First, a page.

Calculating / Recalculating Goals
Goals will be automatically recalculated periodically throughout the day but users with correct permissions can also select the “Recalculate” button to force a calculation on demand. Sometimes useful when a new goal is first created as actual values will not be updated when the goal is first saved. (Unless you do a recalculate.)
Once the calculation has run automatically or by selecting the Recalculate button the actuals (and in-progress values) can be seen on the goal form.
When viewing charts, you have a number of charts to represent goals.
- Percentage Achieved
- Goal Progress (Counts)
- Goal Progress (Money)
- Today’s Target Vs. Actuals (Count)
- Today’s Target Vs. Actuals (Money)
The “today’s target chart” derives a target based on where you should be at relative to your goal. In my example, I have a target of 100 by end of March but as I am at the end of Feb today’s target chart shows a lower value of 65.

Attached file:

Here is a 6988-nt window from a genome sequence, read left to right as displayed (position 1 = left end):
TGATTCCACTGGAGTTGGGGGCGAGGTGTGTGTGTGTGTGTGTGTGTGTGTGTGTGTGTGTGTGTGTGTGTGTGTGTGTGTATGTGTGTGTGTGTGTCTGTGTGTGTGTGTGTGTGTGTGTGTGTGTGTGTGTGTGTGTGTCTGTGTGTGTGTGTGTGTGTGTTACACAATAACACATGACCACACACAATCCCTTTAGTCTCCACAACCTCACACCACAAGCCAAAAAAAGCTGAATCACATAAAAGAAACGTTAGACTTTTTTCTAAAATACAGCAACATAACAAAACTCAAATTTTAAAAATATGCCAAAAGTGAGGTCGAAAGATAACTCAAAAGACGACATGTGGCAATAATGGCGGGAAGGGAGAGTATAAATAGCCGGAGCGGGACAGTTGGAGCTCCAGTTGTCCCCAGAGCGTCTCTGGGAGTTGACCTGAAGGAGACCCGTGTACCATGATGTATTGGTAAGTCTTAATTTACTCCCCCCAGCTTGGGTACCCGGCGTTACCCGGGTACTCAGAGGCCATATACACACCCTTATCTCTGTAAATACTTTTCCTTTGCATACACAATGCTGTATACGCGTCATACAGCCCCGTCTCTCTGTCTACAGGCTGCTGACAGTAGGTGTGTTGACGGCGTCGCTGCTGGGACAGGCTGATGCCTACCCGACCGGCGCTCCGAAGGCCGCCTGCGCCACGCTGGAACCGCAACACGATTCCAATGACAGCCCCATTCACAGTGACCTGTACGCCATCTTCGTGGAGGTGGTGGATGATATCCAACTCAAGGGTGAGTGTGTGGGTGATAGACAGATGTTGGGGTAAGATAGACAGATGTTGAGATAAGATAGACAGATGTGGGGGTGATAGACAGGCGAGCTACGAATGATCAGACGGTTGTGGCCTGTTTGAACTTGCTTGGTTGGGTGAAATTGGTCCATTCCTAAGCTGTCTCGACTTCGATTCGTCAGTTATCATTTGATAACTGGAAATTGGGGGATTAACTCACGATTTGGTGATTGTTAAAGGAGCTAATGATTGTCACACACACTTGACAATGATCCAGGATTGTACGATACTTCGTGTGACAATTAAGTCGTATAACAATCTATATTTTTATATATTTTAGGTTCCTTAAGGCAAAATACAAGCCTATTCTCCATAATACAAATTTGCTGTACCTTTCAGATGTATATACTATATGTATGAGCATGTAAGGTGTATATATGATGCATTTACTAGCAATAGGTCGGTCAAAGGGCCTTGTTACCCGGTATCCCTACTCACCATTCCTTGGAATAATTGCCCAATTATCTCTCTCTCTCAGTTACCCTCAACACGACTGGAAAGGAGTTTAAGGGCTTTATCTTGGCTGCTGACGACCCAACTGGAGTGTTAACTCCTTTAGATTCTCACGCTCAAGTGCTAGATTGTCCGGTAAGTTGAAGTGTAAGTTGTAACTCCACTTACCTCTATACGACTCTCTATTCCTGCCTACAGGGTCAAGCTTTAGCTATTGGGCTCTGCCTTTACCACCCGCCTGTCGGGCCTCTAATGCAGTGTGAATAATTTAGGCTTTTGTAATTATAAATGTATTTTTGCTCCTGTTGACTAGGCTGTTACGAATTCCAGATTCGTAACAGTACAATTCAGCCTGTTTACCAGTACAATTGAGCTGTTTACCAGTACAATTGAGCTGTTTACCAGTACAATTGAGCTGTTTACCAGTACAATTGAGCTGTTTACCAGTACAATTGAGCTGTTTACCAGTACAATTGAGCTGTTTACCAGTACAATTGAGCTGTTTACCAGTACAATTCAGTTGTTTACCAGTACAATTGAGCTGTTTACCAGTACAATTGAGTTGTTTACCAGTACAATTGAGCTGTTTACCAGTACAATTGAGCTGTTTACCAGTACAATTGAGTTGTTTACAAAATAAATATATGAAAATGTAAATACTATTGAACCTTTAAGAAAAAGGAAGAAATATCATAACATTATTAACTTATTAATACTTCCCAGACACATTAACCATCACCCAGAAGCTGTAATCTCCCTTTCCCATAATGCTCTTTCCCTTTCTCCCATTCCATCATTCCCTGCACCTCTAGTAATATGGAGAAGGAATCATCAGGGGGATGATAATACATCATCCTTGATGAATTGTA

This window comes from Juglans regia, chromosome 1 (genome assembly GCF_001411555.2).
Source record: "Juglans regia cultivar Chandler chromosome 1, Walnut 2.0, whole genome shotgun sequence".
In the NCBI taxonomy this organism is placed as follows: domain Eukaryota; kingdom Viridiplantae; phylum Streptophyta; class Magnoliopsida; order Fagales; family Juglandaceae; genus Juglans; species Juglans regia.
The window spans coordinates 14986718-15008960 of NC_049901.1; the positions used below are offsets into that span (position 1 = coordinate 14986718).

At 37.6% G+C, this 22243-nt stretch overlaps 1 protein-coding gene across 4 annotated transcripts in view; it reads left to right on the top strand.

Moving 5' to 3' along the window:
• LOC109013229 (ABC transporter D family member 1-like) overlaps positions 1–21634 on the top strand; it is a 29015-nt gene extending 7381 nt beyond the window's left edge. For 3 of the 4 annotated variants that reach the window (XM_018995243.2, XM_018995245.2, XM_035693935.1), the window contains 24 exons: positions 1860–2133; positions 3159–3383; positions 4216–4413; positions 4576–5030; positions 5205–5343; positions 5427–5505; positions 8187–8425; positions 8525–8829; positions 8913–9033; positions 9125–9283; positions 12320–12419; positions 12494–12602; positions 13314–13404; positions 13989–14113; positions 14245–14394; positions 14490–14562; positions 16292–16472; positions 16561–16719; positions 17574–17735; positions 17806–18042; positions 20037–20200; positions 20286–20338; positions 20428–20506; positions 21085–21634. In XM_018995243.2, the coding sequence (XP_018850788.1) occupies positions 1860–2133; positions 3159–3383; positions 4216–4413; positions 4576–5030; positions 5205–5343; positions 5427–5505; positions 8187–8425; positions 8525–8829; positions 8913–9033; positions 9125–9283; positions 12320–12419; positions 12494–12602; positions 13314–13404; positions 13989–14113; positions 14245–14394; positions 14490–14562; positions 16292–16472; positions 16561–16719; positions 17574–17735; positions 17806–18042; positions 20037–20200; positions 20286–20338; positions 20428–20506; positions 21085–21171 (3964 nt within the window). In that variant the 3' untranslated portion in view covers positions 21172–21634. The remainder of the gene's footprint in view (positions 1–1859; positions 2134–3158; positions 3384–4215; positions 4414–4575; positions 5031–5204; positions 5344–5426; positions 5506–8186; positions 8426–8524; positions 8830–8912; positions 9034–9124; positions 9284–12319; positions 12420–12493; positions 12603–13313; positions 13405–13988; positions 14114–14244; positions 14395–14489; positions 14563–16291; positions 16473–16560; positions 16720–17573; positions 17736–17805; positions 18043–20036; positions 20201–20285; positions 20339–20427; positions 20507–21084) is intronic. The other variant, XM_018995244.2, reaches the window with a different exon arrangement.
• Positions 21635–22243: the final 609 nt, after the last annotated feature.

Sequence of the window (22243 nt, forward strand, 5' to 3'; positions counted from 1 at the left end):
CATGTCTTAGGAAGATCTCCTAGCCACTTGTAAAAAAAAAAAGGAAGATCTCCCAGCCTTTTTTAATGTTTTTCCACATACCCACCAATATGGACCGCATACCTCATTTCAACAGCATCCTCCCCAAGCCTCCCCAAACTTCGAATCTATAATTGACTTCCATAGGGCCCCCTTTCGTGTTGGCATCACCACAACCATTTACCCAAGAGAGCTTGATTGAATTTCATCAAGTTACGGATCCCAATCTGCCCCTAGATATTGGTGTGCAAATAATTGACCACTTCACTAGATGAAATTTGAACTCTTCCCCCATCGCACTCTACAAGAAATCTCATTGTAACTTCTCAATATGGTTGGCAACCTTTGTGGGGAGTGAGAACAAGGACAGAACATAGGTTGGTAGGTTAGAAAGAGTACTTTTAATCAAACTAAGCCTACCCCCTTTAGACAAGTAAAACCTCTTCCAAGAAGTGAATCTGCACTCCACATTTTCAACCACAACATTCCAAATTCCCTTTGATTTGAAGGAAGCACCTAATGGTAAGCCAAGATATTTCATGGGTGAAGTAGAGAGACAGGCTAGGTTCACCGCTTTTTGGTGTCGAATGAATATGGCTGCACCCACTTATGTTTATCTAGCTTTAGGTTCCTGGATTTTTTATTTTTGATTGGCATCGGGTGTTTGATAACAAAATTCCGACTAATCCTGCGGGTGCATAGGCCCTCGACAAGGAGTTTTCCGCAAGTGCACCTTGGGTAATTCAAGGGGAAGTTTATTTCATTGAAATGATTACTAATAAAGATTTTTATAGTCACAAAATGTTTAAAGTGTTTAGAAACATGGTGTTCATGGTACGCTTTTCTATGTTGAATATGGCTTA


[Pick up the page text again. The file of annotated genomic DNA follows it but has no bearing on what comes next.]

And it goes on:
Notice that on a goal progress chart there are four pieces of information represented;
- The ultimate target
- Today’s target
- The in-progress total
- The actual amount achieved
I hope you got all of that! Goals have quite a few concepts to remember for the MB2-713 exam. It is worth making sure you have some hands-on experience with these.
I hope you’ve found this post useful for your preparation.